A risk diagnosis is not evidenced by signs and symptoms as the problem has not yet occurred. Nursing interventions are aimed at prevention.

Expected outcomes:

  • Restore central venous pressure (CVP) to 8 mmHg to 12 mmHg.
  • Restore mean arterial pressure (MAP) greater than 65 mmHg.
  • Patient will maintain a urine output of 30 mL/hour.
  • Patient will remain alert and oriented to person and place.


1. Assess lab values for developing shock.
Hyperglycemia above 120 mg/dL, WBC above 12,000/mm3 or below 4,000/mm3, azotemia, platelets below 100,000/mm3, and lactic acidosis above 2 mmol/L are laboratory findings in sepsis and septic shock.

2. Assess the patient’s vital signs.
Shock can manifest with cold and moist skin, cyanotic extremities, weak and rapid pulse, alterations in blood pressure, and altered mental state. Tachypnea and altered cognition are predictors of poor outcomes.


1. Administer antibiotics immediately as ordered.
Antibiotics should be administered within 6 hours of diagnosis.

2. Provide continuous cardiopulmonary monitoring.
Continuous monitoring of vital signs and organ perfusion is necessary to monitor the effectiveness of treatment and the status of the patient.

3. Monitor the patient’s intake and output.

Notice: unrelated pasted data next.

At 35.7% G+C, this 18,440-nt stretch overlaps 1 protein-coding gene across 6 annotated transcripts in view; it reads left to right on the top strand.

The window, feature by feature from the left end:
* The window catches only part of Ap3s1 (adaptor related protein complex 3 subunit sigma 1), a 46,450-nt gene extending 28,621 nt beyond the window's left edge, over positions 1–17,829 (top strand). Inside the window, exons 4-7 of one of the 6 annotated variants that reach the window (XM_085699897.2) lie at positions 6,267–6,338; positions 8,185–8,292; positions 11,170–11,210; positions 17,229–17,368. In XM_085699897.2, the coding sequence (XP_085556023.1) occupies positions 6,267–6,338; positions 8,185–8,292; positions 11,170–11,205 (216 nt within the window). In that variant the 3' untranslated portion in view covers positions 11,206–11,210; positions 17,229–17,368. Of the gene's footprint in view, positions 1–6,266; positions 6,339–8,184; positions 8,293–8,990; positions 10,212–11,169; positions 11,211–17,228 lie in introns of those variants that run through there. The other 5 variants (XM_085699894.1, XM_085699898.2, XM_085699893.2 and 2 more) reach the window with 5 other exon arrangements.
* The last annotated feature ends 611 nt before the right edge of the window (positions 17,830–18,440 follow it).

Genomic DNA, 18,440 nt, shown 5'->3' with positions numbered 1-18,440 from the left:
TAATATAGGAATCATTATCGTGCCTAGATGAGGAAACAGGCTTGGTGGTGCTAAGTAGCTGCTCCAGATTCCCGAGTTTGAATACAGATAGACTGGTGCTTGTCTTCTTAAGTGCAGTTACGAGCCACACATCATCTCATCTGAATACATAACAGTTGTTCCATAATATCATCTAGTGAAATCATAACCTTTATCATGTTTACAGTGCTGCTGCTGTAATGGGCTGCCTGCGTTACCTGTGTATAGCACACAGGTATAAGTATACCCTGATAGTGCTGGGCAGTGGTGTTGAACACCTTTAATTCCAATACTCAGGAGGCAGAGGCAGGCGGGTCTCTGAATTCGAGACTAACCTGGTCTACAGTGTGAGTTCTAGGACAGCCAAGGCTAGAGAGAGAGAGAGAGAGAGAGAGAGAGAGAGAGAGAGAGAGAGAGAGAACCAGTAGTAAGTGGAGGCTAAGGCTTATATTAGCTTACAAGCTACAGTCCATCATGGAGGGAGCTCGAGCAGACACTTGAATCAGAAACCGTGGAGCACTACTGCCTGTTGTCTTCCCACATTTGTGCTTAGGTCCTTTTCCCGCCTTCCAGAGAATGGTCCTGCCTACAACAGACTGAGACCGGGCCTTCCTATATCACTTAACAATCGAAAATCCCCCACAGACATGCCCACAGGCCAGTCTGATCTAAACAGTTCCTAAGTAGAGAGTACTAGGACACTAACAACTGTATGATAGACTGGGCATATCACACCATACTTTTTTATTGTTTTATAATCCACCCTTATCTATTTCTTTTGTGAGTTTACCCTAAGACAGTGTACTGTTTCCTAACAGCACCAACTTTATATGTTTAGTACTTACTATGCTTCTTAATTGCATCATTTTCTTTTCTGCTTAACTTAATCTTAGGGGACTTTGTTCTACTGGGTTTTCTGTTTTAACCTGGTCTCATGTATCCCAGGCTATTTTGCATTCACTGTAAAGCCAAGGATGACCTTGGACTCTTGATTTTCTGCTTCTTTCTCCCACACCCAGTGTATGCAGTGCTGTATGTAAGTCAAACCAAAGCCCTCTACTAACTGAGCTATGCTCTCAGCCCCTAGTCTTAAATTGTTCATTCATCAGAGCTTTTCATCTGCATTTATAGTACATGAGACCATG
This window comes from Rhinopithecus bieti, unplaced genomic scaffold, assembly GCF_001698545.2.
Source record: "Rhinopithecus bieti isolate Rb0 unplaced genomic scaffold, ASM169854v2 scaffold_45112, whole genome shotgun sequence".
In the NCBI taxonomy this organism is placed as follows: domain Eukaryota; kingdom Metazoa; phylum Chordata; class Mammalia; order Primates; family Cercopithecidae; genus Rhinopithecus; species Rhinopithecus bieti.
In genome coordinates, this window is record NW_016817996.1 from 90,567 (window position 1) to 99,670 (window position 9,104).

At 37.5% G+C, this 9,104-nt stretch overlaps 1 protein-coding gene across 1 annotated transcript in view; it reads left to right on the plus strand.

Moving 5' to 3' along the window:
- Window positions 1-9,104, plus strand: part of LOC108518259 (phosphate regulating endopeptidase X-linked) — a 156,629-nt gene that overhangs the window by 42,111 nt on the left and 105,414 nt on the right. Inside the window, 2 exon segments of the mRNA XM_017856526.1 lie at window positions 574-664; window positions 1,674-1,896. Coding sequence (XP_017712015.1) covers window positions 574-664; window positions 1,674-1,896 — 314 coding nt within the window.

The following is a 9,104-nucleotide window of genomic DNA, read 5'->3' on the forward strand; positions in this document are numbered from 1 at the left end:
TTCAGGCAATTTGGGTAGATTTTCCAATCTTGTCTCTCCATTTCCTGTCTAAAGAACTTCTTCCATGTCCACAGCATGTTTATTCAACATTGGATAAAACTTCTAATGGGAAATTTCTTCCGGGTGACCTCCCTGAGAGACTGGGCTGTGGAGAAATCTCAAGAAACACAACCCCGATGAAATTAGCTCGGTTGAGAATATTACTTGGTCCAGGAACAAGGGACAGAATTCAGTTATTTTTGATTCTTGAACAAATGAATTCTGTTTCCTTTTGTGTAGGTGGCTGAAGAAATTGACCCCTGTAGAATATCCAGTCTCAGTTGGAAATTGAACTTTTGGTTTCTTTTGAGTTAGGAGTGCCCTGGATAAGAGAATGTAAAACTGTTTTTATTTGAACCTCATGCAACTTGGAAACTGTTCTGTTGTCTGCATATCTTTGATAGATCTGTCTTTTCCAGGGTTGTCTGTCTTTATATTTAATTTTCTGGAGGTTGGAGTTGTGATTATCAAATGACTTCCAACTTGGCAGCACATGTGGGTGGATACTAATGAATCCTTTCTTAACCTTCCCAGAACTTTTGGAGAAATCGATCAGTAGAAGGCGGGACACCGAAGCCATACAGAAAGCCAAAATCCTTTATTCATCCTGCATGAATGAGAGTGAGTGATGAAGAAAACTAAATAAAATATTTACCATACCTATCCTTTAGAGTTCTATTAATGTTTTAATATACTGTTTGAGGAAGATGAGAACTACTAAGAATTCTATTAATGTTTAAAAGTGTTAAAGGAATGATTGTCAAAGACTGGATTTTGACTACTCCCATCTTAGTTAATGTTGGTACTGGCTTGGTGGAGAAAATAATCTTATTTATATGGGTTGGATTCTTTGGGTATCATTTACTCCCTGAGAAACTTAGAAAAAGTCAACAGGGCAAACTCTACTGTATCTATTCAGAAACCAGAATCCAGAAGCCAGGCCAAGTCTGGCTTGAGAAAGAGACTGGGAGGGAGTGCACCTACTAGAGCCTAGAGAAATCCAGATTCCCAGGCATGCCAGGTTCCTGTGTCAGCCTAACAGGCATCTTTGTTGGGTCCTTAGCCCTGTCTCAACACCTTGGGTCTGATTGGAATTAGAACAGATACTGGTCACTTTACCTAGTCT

Urine production is evidence of how well the kidneys are perfusing. Strict intake and output documentation can determine the patient’s kidney function.

4. Monitor skin color, temperature, and pulses.
In early shock, when blood pressure is maintained, extremities may be warm with rapid capillary refill and bounding pulses as the body attempts to compensate. As septic shock worsens, hypotension occurs with cool extremities, sluggish capillary refill, and thready pulses.

5. Provide adequate fluid resuscitation.
IV fluids with normal saline are necessary to manage hypotension and support organ perfusion.


  1. Lewis’s Medical-Surgical Nursing. 11th Edition, Mariann M. Harding, RN, Ph.D., FAADN, CNE. 2020. Elsevier, Inc.
  2. Septic Shock (Nursing). Mahapatra S, Heffner AC, Atarthi-Dugan JM. [Updated 2022 Jun 21]. In: StatPearls [Internet]. Treasure Island (FL): StatPearls Publishing; 2022 Jan-. Available from: https://www.ncbi.nlm.nih.gov/books/NBK568698/
  3. Urosepsis. Porat A, Bhutta BS, Kesler S. [Updated 2022 Aug 9]. In: StatPearls [Internet]. Treasure Island (FL): StatPearls Publishing; 2022 Jan-. Available from: https://www.ncbi.nlm.nih.gov/books/NBK482344/
  4. What Is Urosepsis? Healthline. Updated: June 2, 2017. From: https://www.healthline.com/health/urosepsis
  5. What Is Urosepsis? WebMD. Reviewed: June 7, 2021. From: https://www.webmd.com/a-to-z-guides/what-is-urosepsis
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Maegan Wagner is a registered nurse with over 10 years of healthcare experience. She earned her BSN at Western Governors University. Her nursing career has led her through many different specialties including inpatient acute care, hospice, home health, case management, travel nursing, and telehealth, but her passion lies in educating through writing for other healthcare professionals and the general public.